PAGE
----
We've all got those friends who claim to leap from bed as soon as the alarm sounds at 6am, go for a run, eat a healthy breakfast, and be at their desk for 8am.
But if you're anything like us, those early starts never seem to get any easier, and we find ourselves pressing the snooze button for a third time and rolling over for a bit more shut eye.
And it seems the general consensus is always that those who rise early get more done, are more efficient and generally better at life than their slothful colleagues. The early bird catcheth the worm, and all that.
But a leading sleep expert from the UK has now cast doubt over this assumption, by suggesting that getting to work before 9 is actually bad for us, and can lead to decreased productivity.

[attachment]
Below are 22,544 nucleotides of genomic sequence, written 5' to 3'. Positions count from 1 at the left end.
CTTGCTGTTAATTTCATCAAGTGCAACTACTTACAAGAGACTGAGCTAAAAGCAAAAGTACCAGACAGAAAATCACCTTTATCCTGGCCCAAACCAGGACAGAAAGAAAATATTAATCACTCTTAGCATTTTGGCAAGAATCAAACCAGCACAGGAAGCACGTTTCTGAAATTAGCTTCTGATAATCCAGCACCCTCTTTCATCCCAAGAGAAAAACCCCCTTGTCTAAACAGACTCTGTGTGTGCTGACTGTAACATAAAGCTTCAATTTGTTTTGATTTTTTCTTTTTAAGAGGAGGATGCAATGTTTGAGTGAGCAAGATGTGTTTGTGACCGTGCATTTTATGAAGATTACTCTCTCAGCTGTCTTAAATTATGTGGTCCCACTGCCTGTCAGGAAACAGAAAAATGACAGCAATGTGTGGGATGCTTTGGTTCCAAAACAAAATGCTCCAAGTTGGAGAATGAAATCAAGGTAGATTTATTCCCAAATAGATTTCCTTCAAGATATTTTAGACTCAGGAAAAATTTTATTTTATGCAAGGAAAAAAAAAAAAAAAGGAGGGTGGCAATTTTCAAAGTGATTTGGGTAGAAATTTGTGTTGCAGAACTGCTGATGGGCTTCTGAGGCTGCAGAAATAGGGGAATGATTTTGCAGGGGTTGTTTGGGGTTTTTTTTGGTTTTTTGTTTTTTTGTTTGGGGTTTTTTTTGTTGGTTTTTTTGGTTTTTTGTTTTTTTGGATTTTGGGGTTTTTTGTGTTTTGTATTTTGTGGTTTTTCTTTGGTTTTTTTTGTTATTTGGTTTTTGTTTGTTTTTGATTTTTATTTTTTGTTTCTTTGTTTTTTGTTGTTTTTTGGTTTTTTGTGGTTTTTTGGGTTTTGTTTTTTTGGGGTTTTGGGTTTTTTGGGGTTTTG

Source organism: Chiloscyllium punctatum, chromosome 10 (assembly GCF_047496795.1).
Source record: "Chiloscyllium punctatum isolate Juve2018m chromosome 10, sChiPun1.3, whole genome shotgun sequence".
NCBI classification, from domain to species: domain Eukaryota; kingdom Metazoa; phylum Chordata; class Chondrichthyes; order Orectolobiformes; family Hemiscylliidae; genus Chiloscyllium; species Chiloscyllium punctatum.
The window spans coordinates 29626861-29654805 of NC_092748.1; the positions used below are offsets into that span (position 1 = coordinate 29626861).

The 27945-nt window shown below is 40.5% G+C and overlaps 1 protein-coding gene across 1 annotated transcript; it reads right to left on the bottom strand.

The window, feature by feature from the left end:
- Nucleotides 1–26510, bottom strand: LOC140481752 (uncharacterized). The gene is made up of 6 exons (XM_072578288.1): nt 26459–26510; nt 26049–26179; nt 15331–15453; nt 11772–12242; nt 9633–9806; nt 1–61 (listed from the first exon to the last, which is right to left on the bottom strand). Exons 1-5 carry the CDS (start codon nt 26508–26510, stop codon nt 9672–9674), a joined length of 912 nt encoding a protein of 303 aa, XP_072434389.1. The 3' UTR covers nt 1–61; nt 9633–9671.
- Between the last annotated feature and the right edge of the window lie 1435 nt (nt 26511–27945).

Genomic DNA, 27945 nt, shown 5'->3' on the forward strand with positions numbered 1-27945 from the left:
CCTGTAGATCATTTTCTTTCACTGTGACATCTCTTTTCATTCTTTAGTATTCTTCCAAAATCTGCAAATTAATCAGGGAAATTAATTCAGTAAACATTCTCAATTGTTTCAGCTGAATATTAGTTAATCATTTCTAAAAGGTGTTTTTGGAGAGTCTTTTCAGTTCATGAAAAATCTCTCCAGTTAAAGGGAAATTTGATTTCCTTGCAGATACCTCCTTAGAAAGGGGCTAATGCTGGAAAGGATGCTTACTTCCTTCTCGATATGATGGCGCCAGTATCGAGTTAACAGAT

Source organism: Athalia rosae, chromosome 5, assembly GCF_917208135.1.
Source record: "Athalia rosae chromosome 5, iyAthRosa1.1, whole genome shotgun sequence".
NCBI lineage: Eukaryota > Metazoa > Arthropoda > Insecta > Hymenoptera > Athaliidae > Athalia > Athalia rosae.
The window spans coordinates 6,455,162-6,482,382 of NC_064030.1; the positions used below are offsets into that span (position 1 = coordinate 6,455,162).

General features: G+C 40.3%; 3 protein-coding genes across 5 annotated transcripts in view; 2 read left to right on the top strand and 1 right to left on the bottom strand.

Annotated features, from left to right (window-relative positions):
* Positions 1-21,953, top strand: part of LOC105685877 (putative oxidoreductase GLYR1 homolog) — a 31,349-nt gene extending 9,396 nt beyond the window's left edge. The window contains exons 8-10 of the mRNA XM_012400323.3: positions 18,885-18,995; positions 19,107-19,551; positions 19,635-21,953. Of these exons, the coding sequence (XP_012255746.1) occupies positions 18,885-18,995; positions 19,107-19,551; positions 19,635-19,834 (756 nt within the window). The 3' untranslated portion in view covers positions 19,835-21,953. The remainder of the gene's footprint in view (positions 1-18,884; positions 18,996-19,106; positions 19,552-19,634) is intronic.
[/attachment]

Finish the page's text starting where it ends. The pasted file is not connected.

Dr Paul Kelley, from Oxford University, says that forcing people to work that standard 9 to 5 is exhausting on the body, and leaves us stressed as a result of sleep deprivation.
After the age of 55, humans actually start to need less sleep, but for those under that age, sleep deprivation can have serious consequences.
Missing out on sleep leads to a decrease in productivity, and can also have an impact on our health and wellbeing.
Dr Kelley also quashes the idea that we can 'train' ourselves for early starts, stating that we are not in charge of our circadian rhythms, as that's controlled by a part of our brain, called the hypothalamus.
Speaking to the British Science Festival in Bradford, Dr Kelley campaigned for a 10am start time for both workers and school students, in order to counteract sleep deprivation.
"We've got a sleep-deprived society. It is hugely damaging on the body…your liver and your heart have different patterns and you're asking them to shift two or three hours. This is an international issue. Everybody is suffering and they don't have to," he said.